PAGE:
Eileen Wacker is the award-winning author of the Fujimini Adventure Series. As a recognized thought leader and CEO of ONCEKids she has contributed to Fox News, Huffington Post and Resident NY Magazine.
This is part 2 of her 3-part series on Social Media and Connecting with Your Child. Find Part 1 here.
Here are a few comments I gathered from my kids and their friends:
“She keeps copying every photo I take and posting it; I’m not going to like or share anything she does”
“he unfollowed me and asked all his friends to”
“A bunch of kids unliked a girl’s photos and fb posts, because a popular boy likes her and one of the group likes him”
“Today, we were sitting in a group and Elena sent a text to me and Miley talking about Sara. I didn’t laugh but Miley did and I thought Sara was going to cry.”
Kids are using the accounts to include and exclude people. They are including the wrong people to increase their ‘friends’ and ‘likes’. They are excluding peers as a power play not understanding the ramifications on the target. They also post pictures that can make them targets. They post a photo of their front door, a picture where the wearer has a school t-shirt on, or a bathing suit shot. They are still naïve and do not understand how to judge appropriateness. They do not understand that they might be viewed by a sexual predator.
Here are some recent conversations we had with our kids:
I said to my 14 year-old daughter, “You can’t block me from seeing anything. In return, I won’t post on your wall.” She agreed.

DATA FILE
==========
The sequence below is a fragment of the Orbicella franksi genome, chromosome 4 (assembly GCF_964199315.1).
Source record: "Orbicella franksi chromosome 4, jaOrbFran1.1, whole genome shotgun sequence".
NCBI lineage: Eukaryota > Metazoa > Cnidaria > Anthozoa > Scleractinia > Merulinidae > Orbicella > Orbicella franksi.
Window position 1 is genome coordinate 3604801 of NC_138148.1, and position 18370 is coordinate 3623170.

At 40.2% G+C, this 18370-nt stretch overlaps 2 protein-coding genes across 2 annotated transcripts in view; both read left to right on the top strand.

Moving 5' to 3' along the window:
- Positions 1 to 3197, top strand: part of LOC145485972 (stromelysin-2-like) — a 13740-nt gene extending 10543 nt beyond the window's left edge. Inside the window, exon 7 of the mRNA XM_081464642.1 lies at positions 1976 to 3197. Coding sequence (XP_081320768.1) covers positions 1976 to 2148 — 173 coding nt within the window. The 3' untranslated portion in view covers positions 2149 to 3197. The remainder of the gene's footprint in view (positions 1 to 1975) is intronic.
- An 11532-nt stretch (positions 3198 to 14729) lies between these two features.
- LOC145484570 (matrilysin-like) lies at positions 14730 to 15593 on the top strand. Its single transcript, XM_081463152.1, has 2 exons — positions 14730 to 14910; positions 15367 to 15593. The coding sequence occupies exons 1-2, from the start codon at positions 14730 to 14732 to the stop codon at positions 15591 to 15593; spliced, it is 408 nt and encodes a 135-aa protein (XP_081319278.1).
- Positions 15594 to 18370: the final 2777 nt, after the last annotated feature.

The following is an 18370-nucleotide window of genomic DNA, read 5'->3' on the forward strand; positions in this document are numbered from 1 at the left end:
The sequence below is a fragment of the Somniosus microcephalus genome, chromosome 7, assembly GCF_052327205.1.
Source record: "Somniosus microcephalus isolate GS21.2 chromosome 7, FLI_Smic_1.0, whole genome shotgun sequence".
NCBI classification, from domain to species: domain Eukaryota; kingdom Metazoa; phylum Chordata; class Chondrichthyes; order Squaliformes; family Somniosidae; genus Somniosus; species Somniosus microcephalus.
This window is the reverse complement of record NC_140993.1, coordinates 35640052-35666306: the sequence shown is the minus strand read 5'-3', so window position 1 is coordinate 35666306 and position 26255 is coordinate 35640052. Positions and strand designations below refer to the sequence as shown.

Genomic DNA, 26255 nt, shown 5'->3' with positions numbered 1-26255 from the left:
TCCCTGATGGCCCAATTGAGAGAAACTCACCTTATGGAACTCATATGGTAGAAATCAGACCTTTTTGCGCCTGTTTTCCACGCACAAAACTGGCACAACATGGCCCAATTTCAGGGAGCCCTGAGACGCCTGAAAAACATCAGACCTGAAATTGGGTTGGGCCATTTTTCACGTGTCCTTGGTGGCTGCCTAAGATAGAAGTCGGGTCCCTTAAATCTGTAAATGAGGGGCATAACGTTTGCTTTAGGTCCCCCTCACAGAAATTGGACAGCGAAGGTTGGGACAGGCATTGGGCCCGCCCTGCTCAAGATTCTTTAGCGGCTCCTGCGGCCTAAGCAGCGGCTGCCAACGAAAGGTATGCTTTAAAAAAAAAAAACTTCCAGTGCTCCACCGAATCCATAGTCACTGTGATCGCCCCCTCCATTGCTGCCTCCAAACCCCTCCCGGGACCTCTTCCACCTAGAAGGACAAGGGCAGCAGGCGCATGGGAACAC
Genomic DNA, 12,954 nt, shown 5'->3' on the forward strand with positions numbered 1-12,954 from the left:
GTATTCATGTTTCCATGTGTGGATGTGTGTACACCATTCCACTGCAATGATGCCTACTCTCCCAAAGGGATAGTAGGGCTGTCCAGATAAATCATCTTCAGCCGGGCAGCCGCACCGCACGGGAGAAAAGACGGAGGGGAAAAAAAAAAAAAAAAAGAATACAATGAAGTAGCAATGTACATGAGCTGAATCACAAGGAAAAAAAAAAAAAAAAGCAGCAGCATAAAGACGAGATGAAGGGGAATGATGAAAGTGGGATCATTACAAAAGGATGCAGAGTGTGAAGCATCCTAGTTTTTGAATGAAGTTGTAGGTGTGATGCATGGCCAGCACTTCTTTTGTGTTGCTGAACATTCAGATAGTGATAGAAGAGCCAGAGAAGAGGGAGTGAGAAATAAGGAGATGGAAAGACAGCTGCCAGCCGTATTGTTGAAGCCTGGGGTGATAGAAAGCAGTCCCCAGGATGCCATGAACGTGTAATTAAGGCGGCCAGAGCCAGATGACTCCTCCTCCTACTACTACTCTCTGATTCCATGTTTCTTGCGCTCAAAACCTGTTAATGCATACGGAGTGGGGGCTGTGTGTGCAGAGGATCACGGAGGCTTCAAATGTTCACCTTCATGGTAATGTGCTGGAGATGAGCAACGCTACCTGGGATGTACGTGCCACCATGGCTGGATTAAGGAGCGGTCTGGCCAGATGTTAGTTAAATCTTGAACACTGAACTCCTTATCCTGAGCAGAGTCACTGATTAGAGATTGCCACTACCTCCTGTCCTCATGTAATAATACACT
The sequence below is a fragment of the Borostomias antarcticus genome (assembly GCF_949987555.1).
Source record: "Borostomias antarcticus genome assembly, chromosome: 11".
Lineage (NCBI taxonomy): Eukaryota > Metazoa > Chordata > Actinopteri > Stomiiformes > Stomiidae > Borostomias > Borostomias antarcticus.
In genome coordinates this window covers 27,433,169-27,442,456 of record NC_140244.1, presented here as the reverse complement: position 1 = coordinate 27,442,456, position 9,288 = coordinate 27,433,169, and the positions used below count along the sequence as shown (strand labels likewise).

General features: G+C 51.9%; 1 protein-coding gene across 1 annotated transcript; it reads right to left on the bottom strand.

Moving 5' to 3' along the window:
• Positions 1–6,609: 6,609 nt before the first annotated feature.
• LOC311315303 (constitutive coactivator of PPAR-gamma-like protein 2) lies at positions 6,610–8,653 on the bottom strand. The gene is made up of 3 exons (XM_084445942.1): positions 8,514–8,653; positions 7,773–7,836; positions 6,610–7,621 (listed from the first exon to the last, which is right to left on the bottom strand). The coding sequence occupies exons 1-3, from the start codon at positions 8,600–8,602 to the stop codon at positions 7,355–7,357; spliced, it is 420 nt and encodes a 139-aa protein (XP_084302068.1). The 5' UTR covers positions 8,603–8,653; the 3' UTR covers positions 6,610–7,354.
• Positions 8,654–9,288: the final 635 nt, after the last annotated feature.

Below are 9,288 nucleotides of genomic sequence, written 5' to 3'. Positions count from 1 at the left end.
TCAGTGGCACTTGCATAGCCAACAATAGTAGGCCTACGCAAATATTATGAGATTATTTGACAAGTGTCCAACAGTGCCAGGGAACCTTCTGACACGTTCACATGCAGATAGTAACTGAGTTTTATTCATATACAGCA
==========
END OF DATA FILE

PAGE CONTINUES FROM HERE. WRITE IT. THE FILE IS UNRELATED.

My husband said to our 14 year-old son, “You turned your phone tracker off today. He replied, “I had my phone turned off for school and forgot to turn it back on.” My husband said, “No you have to specifically disable it.” My son confessed, “Okay at school, the other kids said parents that do this are cyber stalkers.” We took his phone for a day as punishment.
Our 9 year-old with a phone posted a quote from an inspiration site on Instagram that read, “If you love someone set them free, if he comes back he’s yours, if not, call someone and get drunk.” We made her take down the post immediately and then had a family meeting about appropriate content. She got off with a warning.
Our 10 year-old ‘unfollowed’ the 9 year-old as retribution in an argument. She came in crying, saying, “I only have 9 followers and he’s ‘unfollowing’ me to make me look like a loser.” We discussed how this is a form of bullying or what we call ‘social media shunning’.
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